You've no doubt heard of exchange-traded funds, or ETFs, by now. They're the relatively new and hip alternative to mutual funds that trade just like stocks. And they can be excellent tools for building a portfolio, as we've discussed in the Fool's ETF Center.
But I'm also a bit wary of ETFs. That's because I get a disturbing amount of email from firms proposing ETFs to take advantage of the latest trend. Take renewable energy sources, for example. Though I think there are budding Rule Breakers among the dozens of companies vying to cheaply create and sell clean power, there's an element of hucksterism in the biz, too. Consider U.S. Wind Farming. This Pink Sheet pig of a stock, run by a CEO who has been convicted of securities fraud, still hasn't provided financials at its website. And there are only two filings with the Securities and Exchange Commission, both of which lack any financial detail viewable over the Web-based EDGAR database. Yeah, no thanks.
Fortunately, I don't know a fund or ETF anywhere that would touch U.S. Wind Farming. But ETFs aimed at taking advantage of the rapidly growing renewable energy industry are out there, including the PowerShares WilderHill Clean Energy Portfolio (AMEX: PBW ) , launched last month. The index is made up of 37 stocks, each with significant interests in the clean-energy industry. That might sound awesome. And, on the surface, it is. But let's put it to the test by asking the three most important questions I can think of when it comes to choosing an ETF:
1.How diversified is it? Very, in one sense: The 37 stocks are spread over diverse industries, but quite a few of these companies, including perennially unprofitableBallard Power (Nasdaq: BLDP ) and strugglingPlug Power (Nasdaq: PLUG ) , are small and bleeding money. It also ignores one of the world's largest wind energy technology companies in General Electric (NYSE: GE ) . Hmmmm.
2.What will it cost? The PowerShares WilderHill ETF is relatively cheap in that it charges only a 0.60% expense ratio annually. That's decent, and not far off from other low-cost, broad-market index funds. Let's move on.
3.Is it run by someone you can trust? Probably, but there really isn't any way to tell. I mean, yeah, the prospectus (which you can download here) mentions that portfolio manager John Southard has been in the business for at least 13 years and with PowerShares since 2002. But it doesn't say whether he's had any success investing in speculative small caps or in the clean energy industry. His returns as a fund manager don't appear to be mentioned either. Uh oh.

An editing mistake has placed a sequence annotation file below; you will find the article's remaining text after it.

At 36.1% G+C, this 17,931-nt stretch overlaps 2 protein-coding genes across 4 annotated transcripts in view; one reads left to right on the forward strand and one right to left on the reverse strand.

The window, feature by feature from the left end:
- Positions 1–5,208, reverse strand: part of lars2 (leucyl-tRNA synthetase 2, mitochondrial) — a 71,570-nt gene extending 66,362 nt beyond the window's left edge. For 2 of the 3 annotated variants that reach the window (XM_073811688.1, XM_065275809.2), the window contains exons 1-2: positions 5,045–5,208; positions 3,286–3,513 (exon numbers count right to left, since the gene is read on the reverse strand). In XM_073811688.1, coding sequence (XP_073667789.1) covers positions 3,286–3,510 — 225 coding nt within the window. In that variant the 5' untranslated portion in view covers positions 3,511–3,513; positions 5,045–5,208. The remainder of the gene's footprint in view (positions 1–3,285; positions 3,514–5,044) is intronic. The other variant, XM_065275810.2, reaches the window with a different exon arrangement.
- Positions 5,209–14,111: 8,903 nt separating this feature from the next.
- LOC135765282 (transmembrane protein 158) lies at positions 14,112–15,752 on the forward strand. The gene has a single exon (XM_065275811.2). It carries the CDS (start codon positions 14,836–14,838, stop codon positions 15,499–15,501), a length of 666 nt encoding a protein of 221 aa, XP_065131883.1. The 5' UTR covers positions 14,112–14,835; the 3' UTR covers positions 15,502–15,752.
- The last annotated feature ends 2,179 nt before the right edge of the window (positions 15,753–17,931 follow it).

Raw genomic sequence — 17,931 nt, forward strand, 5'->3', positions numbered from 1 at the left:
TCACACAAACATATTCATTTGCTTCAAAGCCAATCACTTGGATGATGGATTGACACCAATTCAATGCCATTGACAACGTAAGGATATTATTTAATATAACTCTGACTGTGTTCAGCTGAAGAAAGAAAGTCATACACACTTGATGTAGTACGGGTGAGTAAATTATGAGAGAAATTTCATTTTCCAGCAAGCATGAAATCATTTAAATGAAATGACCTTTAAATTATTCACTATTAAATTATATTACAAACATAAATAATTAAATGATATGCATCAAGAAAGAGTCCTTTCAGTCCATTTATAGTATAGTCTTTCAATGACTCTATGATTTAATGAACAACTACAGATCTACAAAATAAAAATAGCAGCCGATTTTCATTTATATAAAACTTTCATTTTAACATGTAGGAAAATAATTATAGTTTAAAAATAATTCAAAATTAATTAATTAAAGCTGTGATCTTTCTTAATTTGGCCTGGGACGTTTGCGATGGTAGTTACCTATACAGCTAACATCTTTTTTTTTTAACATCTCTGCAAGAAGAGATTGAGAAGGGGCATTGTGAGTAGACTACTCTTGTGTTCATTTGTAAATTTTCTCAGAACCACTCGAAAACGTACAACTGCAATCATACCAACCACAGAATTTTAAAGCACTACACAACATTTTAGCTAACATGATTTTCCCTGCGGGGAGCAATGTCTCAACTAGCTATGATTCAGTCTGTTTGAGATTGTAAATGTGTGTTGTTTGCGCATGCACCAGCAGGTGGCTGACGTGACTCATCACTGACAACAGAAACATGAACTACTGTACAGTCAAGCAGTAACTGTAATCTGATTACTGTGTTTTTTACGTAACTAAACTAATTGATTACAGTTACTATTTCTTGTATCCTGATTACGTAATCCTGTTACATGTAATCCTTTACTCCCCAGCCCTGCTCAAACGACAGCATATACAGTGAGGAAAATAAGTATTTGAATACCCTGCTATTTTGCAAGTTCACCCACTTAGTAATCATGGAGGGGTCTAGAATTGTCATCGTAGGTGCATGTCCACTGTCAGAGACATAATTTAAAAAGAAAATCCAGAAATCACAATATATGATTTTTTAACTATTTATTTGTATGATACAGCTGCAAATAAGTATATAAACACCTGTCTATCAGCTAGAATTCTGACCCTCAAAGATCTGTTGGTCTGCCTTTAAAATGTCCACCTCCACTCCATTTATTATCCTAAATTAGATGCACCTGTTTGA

I can't find a good reason to invest in the PowerShares WilderHill ETF, especially when I know so little about the manager. Remember: When you buy an ETF or a mutual fund, you're spending good money to hire an expert who will make you more cash than you could have made on your own. Buying for "exposure" to clean energy or any other sector is like spending money on the lottery because you want "exposure" to gambling. Neither makes sense -- unless, of course, your only aim is to lose money. Again, no thanks.
For related Foolishness:
- Get more ETF tips from Motley Fool Champion Funds chief analyst Shannon Zimmerman at our ETF Center.
- What are the differences between ETFs and mutual funds, anyway?
Motley Fool contributor Tim Beyers loves his funds and stocks equally. He's just that kind of guy. Tim didn't own shares in any of the companies mentioned in this story at the time of publication. You can find out what's in his portfolio by checking Tim's Fool profile, which is here. The Motley Fool has a disclosure policy.